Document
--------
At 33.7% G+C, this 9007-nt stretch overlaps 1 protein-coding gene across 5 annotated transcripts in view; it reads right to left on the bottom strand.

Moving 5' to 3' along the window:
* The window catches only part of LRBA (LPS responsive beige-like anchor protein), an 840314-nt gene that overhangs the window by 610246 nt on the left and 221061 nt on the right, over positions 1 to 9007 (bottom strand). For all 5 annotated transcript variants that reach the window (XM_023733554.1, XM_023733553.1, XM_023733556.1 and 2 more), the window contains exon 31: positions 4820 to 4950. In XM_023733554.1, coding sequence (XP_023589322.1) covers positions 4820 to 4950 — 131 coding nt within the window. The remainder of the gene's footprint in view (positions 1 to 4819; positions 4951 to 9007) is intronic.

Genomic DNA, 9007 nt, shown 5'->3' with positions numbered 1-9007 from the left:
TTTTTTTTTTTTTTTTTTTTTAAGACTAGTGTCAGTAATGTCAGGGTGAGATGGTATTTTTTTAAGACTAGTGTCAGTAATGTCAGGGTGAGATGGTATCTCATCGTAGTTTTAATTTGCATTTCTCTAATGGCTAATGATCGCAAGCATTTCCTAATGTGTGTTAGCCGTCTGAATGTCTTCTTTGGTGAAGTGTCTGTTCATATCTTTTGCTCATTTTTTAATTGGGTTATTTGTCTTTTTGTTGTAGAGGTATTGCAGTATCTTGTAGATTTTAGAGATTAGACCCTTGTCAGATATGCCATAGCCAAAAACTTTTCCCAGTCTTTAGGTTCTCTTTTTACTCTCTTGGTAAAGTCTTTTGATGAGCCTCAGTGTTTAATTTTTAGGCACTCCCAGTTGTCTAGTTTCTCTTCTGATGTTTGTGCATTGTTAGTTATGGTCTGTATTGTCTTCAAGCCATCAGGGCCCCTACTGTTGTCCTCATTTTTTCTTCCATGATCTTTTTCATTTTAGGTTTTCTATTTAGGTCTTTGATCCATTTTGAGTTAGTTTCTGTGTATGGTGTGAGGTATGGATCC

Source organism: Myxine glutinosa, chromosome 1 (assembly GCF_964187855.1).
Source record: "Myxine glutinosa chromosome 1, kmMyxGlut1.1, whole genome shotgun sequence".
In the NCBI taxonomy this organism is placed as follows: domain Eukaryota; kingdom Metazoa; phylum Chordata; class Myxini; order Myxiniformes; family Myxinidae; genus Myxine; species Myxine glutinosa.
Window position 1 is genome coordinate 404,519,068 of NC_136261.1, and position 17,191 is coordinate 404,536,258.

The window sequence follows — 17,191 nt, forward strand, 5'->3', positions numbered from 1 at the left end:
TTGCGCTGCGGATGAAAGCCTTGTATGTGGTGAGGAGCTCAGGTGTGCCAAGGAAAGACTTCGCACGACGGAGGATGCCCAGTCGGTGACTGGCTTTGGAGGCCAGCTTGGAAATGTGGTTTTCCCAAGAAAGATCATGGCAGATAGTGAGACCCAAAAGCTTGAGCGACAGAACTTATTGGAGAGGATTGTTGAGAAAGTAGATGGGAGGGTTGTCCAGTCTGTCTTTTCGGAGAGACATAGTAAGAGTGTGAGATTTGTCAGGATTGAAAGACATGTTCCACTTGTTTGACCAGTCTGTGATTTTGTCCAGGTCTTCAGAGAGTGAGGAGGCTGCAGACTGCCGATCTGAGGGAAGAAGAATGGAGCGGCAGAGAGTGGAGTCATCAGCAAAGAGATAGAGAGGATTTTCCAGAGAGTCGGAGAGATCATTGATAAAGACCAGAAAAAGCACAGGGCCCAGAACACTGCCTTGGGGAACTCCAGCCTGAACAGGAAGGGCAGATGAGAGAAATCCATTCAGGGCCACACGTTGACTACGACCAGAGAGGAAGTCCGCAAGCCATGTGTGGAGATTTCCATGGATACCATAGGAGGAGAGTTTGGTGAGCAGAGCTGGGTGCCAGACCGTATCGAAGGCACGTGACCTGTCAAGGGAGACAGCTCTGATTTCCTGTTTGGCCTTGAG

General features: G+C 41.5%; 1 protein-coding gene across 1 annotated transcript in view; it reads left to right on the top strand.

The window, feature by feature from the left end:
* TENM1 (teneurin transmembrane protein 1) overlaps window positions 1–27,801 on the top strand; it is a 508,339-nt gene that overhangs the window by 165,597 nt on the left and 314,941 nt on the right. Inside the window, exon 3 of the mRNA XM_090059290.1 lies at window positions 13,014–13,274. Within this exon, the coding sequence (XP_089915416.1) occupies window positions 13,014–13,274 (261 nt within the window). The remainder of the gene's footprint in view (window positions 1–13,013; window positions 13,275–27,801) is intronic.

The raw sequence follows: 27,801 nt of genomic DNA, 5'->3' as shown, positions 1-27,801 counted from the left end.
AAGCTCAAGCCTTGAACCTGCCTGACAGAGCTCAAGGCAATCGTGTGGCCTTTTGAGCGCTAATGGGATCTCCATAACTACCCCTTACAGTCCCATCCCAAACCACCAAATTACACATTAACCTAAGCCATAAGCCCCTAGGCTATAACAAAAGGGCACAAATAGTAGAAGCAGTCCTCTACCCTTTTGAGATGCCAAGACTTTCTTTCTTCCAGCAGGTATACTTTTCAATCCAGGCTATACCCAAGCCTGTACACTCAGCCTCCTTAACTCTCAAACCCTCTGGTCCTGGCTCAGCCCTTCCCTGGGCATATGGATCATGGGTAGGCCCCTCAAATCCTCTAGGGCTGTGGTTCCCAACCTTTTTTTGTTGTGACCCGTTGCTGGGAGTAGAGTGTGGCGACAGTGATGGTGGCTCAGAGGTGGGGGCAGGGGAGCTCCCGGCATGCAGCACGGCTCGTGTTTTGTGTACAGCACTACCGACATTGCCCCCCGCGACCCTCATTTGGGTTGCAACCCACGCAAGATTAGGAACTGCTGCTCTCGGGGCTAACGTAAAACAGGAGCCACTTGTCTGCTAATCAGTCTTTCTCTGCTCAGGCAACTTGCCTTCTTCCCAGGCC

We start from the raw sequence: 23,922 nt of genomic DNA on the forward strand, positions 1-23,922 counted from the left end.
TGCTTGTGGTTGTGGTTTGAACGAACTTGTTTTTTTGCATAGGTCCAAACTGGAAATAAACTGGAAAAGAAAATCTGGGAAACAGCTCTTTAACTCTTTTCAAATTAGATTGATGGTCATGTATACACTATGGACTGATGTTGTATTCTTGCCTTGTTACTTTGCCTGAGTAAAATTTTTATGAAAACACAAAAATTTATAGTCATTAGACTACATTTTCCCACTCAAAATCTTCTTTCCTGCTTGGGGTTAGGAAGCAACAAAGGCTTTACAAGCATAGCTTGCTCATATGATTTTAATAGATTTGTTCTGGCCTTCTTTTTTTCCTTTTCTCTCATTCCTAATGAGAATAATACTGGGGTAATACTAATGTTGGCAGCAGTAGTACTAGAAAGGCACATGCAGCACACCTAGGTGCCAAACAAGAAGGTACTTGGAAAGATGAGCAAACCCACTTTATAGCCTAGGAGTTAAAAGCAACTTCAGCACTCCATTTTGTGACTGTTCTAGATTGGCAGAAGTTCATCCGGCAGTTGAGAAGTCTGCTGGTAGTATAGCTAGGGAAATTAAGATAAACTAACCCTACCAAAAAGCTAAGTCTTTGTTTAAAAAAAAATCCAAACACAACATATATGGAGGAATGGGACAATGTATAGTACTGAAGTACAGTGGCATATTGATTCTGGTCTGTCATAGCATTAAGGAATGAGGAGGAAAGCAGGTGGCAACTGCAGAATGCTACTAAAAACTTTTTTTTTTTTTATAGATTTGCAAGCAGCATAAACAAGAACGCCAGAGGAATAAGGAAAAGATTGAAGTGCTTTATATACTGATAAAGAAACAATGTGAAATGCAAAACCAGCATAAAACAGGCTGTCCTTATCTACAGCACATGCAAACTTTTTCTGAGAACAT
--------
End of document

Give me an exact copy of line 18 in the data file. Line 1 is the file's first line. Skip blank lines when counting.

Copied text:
TGCTTGTGGTTGTGGTTTGAACGAACTTGTTTTTTTGCATAGGTCCAAACTGGAAATAAACTGGAAAAGAAAATCTGGGAAACAGCTCTTTAACTCTTTTCAAATTAGATTGATGGTCATGTATACACTATGGACTGATGTTGTATTCTTGCCTTGTTACTTTGCCTGAGTAAAATTTTTATGAAAACACAAAAATTTATAGTCATTAGACTACATTTTCCCACTCAAAATCTTCTTTCCTGCTTGGGGTTAGGAAGCAACAAAGGCTTTACAAGCATAGCTTGCTCATATGATTTTAATAGATTTGTTCTGGCCTTCTTTTTTTCCTTTTCTCTCATTCCTAATGAGAATAATACTGGGGTAATACTAATGTTGGCAGCAGTAGTACTAGAAAGGCACATGCAGCACACCTAGGTGCCAAACAAGAAGGTACTTGGAAAGATGAGCAAACCCACTTTATAGCCTAGGAGTTAAAAGCAACTTCAGCACTCCATTTTGTGACTGTTCTAGATTGGCAGAAGTTCATCCGGCAGTTGAGAAGTCTGCTGGTAGTATAGCTAGGGAAATTAAGATAAACTAACCCTACCAAAAAGCTAAGTCTTTGTTTAAAAAAAAATCCAAACACAACATATATGGAGGAATGGGACAATGTATAGTACTGAAGTACAGTGGCATATTGATTCTGGTCTGTCATAGCATTAAGGAATGAGGAGGAAAGCAGGTGGCAACTGCAGAATGCTACTAAAAACTTTTTTTTTTTTTATAGATTTGCAAGCAGCATAAACAAGAACGCCAGAGGAATAAGGAAAAGATTGAAGTGCTTTATATACTGATAAAGAAACAATGTGAAATGCAAAACCAGCATAAAACAGGCTGTCCTTATCTACAGCACATGCAAACTTTTTCTGAGAACAT